LAKE COUNTY, Calif. – An in-depth investigation into a crash last week that involved a Lake County Sheriff's deputy and resulted in the death of a Clearlake woman is under way, with a full report not expected for several months.
District Attorney's Office and California Highway Patrol representatives told Lake County News on Friday that the involved and complex nature of the crash investigation likely will mean that it won't be completed until sometime early in 2014.
“There's a lot of unusual factors,” including the seriousness of the incident, particularly the young woman's death, said District Attorney Don Anderson.
He said the CHP and its Multidisciplinary Accident Investigation Team, or MAIT, are doing the bulk of the crash investigation.
“I don't anticipate having their report for several months,” said Anderson.
The wreck occurred early on the morning of Thursday, Oct. 3, as a Lake County Sheriff's deputy was responding to a report of a home invasion robbery and pursuit in the Lower Lake area, as Lake County News has reported.
The deputy – whose name has still not been released by the Lake County Sheriff's Office – was traveling at a high rate of speed southbound on Highway 29 when he was involved in a head-on crash half a mile north of Diener Drive that killed 26-year-old Gabriela Rivas Garcia of Clearlake.
Following the crash the deputy, who sustained serious injuries, was flown to an out-of-county trauma center.
The sheriff's office has not responded to requests for an update on the deputy's condition.
Anderson said Friday that the deputy was still hospitalized, but he also didn't have a condition update.
Garcia's funeral took place in Lakeport Friday evening. A fund to help send her body home to her family in Mexico has been set up at Westamerica Bank, account number 0356061267.
Anderson said his office and the CHP, in their investigations, are following the critical incident protocol, which usually is triggered in cases involving law enforcement officers, such as officer-involved shootings and incidents like the crash.
Officer Kory Reynolds, the CHP Clear Lake Area office spokesman, said the MAIT team – based at the CHP Northern Division's Redding headquarters – conducts in-depth and complex investigations on crashes.
He said they use special equipment and investigators who are experts in the complex calculations that go along with trying to understand how collisions occur.
The local CHP office is not involved in MAIT's investigation into the fatal crash, Reynolds said.
The MAIT team had last been involved in a fatal crash investigation in Lake County after a bicyclist was killed near Lower Lake in January, Reynolds said.
With the high profile nature of the case and a deputy being involved, “You definitely want the best looking at it,” he said.
CHP Area Commander Greg Baarts had to make the request for MAIT, which decides if it will take on an investigation based, in part, on its ability to complete the work within a certain timeframe, Reynolds said.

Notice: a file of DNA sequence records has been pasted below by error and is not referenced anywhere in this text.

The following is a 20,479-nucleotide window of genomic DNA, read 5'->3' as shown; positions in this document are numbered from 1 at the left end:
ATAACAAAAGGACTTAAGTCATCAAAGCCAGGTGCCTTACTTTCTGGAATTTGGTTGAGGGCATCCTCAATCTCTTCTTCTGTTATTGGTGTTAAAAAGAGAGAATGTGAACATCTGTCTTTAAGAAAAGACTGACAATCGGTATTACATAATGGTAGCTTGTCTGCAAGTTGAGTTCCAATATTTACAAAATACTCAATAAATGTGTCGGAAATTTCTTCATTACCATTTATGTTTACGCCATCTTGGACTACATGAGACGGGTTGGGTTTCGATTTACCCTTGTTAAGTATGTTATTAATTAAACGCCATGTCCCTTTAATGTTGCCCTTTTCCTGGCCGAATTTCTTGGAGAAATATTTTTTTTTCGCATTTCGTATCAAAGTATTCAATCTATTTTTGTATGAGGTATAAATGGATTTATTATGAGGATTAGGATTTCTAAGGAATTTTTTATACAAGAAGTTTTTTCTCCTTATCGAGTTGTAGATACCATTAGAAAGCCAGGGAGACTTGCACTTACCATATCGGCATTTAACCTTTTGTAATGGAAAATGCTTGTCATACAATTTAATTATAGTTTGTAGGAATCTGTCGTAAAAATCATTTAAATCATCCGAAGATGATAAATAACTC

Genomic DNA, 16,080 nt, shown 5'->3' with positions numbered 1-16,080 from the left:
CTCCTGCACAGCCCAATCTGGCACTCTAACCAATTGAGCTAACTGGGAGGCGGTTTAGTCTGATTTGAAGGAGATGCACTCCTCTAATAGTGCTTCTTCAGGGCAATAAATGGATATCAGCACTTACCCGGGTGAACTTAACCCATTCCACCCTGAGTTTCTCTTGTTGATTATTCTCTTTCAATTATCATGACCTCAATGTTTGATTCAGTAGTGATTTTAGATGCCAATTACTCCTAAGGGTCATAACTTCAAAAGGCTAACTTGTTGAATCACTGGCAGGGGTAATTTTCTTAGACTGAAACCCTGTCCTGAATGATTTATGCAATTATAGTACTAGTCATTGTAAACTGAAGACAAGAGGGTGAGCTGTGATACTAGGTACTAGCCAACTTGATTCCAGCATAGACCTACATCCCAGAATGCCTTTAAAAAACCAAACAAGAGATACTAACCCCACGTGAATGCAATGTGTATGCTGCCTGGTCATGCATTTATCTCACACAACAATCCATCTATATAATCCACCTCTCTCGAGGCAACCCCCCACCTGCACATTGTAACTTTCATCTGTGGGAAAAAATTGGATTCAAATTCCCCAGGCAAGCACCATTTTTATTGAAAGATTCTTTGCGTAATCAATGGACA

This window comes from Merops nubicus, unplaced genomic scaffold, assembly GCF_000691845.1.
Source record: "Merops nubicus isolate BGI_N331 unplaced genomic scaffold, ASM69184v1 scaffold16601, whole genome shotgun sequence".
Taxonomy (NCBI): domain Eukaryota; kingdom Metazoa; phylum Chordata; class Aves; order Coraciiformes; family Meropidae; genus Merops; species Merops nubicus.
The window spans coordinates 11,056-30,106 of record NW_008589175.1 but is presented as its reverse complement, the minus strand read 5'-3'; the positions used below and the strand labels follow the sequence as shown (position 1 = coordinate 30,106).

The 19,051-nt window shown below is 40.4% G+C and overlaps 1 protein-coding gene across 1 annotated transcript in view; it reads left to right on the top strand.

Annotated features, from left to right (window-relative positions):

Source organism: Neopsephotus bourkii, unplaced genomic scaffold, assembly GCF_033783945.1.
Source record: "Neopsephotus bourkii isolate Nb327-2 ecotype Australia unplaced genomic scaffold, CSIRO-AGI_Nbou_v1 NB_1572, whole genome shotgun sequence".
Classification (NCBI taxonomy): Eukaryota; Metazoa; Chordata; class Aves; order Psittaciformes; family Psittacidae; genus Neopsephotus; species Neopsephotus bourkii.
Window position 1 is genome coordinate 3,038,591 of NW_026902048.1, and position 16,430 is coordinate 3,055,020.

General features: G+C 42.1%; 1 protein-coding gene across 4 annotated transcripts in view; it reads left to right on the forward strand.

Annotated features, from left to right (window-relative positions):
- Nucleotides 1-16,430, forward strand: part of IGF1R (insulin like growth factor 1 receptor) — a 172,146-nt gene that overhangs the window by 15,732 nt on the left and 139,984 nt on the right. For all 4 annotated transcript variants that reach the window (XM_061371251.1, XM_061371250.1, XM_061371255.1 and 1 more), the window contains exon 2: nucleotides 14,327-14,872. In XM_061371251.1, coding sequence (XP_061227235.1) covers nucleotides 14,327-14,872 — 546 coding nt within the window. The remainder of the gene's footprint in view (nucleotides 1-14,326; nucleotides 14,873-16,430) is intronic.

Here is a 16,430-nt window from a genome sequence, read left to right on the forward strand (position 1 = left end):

Reynolds said MAIT sent several investigators to the scene that day, while at the same time sending a response team to a shooting investigation in the Trinity River area.
The stretch of Highway 29 in the crash area was closed for much of the day Oct. 3 while the MAIT investigators worked at the scene. Reynolds said he believed they managed to complete their work at the scene as well as the inspection of the vehicles all in one day, noting it usually takes much longer.
Reynolds said the MAIT members do extensive mathematical calculations to determine vehicle speed, trajectory, skidmarks and traction, and other factors as they reconstruct how the crash occurred.
“The coefficient of friction is huge and every roadway is different,” he said.
It results in a lengthy process, he added.
“That’s the main reason it takes so long, there’s so many calculations,” he said.
Reynolds estimated that it would be next February or March before the MAIT report was finished.
“For us, it's not about the time, it's about getting it right for everybody involved,” Reynolds said.
When the report is completed, the MAIT leader will come to Lake County to present it to the district attorney and the Clear Lake Area office will receive a copy, he explained.
Anderson said that once he has that MAIT report in hand, he will finish his own report and make his conclusion in the case.
He said MAIT is attempting to calculate the speed at which the deputy was traveling. It's not clear yet if the deputy, who was traveling with his lights and siren activated, was driving at too high a rate of speed.
That will be an important factor in Anderson's determination as to whether or not the deputy has criminal negligence in the crash.
Other factors to consider will be how much training in high speed pursuits the deputy has had and whether or not the sheriff's office has a policy in place regarding pursuits, according to Anderson.
“It's going to be a very difficult decision to make,” Anderson said.
Email Elizabeth Larson at email@example.com . Follow her on Twitter, @ERLarson, or Lake County News, @LakeCoNews.